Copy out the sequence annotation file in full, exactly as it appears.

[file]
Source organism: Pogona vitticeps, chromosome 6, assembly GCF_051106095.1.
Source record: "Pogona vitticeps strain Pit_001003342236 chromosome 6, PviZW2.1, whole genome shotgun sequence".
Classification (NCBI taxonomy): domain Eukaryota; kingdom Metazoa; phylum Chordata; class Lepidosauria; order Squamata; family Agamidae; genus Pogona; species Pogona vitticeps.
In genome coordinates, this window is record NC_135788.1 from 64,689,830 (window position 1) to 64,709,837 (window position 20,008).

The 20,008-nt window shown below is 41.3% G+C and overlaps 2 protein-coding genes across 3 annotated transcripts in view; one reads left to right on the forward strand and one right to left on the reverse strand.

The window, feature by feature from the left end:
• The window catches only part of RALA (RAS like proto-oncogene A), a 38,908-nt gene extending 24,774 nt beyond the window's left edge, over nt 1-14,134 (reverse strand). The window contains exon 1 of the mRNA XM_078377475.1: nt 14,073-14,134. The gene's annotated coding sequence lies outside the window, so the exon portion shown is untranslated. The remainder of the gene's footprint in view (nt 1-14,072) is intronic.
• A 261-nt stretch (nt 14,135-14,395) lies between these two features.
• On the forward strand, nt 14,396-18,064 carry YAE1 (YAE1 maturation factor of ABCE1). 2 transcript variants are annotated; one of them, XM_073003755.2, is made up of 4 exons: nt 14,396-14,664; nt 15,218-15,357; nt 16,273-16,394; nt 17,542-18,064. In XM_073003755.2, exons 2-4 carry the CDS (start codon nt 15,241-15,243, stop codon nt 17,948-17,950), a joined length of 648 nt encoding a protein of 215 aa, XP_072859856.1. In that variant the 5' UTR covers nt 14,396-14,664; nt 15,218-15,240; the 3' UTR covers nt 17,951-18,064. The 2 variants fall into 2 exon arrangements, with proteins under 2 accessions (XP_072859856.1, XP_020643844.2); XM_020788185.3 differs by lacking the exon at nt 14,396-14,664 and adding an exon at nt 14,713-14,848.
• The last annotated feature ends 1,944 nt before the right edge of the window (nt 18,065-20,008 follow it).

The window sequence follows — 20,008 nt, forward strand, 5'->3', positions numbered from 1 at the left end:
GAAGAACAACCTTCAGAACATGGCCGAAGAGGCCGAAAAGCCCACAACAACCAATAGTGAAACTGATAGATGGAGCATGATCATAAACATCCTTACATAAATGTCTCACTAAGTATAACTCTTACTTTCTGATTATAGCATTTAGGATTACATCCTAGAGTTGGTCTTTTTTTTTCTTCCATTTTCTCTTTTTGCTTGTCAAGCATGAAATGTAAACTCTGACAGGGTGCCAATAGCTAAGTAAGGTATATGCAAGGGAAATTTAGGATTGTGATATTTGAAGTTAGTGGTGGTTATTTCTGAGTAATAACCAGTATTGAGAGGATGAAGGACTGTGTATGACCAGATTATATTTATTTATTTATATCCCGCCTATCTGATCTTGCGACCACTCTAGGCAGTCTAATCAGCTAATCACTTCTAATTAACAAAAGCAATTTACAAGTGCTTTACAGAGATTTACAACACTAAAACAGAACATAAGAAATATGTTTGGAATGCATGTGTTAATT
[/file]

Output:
Source organism: Pogona vitticeps, chromosome 6, assembly GCF_051106095.1.
Source record: "Pogona vitticeps strain Pit_001003342236 chromosome 6, PviZW2.1, whole genome shotgun sequence".
Classification (NCBI taxonomy): domain Eukaryota; kingdom Metazoa; phylum Chordata; class Lepidosauria; order Squamata; family Agamidae; genus Pogona; species Pogona vitticeps.
In genome coordinates, this window is record NC_135788.1 from 64,689,830 (window position 1) to 64,709,837 (window position 20,008).

The 20,008-nt window shown below is 41.3% G+C and overlaps 2 protein-coding genes across 3 annotated transcripts in view; one reads left to right on the forward strand and one right to left on the reverse strand.

The window, feature by feature from the left end:
• The window catches only part of RALA (RAS like proto-oncogene A), a 38,908-nt gene extending 24,774 nt beyond the window's left edge, over nt 1-14,134 (reverse strand). The window contains exon 1 of the mRNA XM_078377475.1: nt 14,073-14,134. The gene's annotated coding sequence lies outside the window, so the exon portion shown is untranslated. The remainder of the gene's footprint in view (nt 1-14,072) is intronic.
• A 261-nt stretch (nt 14,135-14,395) lies between these two features.
• On the forward strand, nt 14,396-18,064 carry YAE1 (YAE1 maturation factor of ABCE1). 2 transcript variants are annotated; one of them, XM_073003755.2, is made up of 4 exons: nt 14,396-14,664; nt 15,218-15,357; nt 16,273-16,394; nt 17,542-18,064. In XM_073003755.2, exons 2-4 carry the CDS (start codon nt 15,241-15,243, stop codon nt 17,948-17,950), a joined length of 648 nt encoding a protein of 215 aa, XP_072859856.1. In that variant the 5' UTR covers nt 14,396-14,664; nt 15,218-15,240; the 3' UTR covers nt 17,951-18,064. The 2 variants fall into 2 exon arrangements, with proteins under 2 accessions (XP_072859856.1, XP_020643844.2); XM_020788185.3 differs by lacking the exon at nt 14,396-14,664 and adding an exon at nt 14,713-14,848.
• The last annotated feature ends 1,944 nt before the right edge of the window (nt 18,065-20,008 follow it).

The window sequence follows — 20,008 nt, forward strand, 5'->3', positions numbered from 1 at the left end:
GAAGAACAACCTTCAGAACATGGCCGAAGAGGCCGAAAAGCCCACAACAACCAATAGTGAAACTGATAGATGGAGCATGATCATAAACATCCTTACATAAATGTCTCACTAAGTATAACTCTTACTTTCTGATTATAGCATTTAGGATTACATCCTAGAGTTGGTCTTTTTTTTTCTTCCATTTTCTCTTTTTGCTTGTCAAGCATGAAATGTAAACTCTGACAGGGTGCCAATAGCTAAGTAAGGTATATGCAAGGGAAATTTAGGATTGTGATATTTGAAGTTAGTGGTGGTTATTTCTGAGTAATAACCAGTATTGAGAGGATGAAGGACTGTGTATGACCAGATTATATTTATTTATTTATATCCCGCCTATCTGATCTTGCGACCACTCTAGGCAGTCTAATCAGCTAATCACTTCTAATTAACAAAAGCAATTTACAAGTGCTTTACAGAGATTTACAACACTAAAACAGAACATAAGAAATATGTTTGGAATGCATGTGTTAATT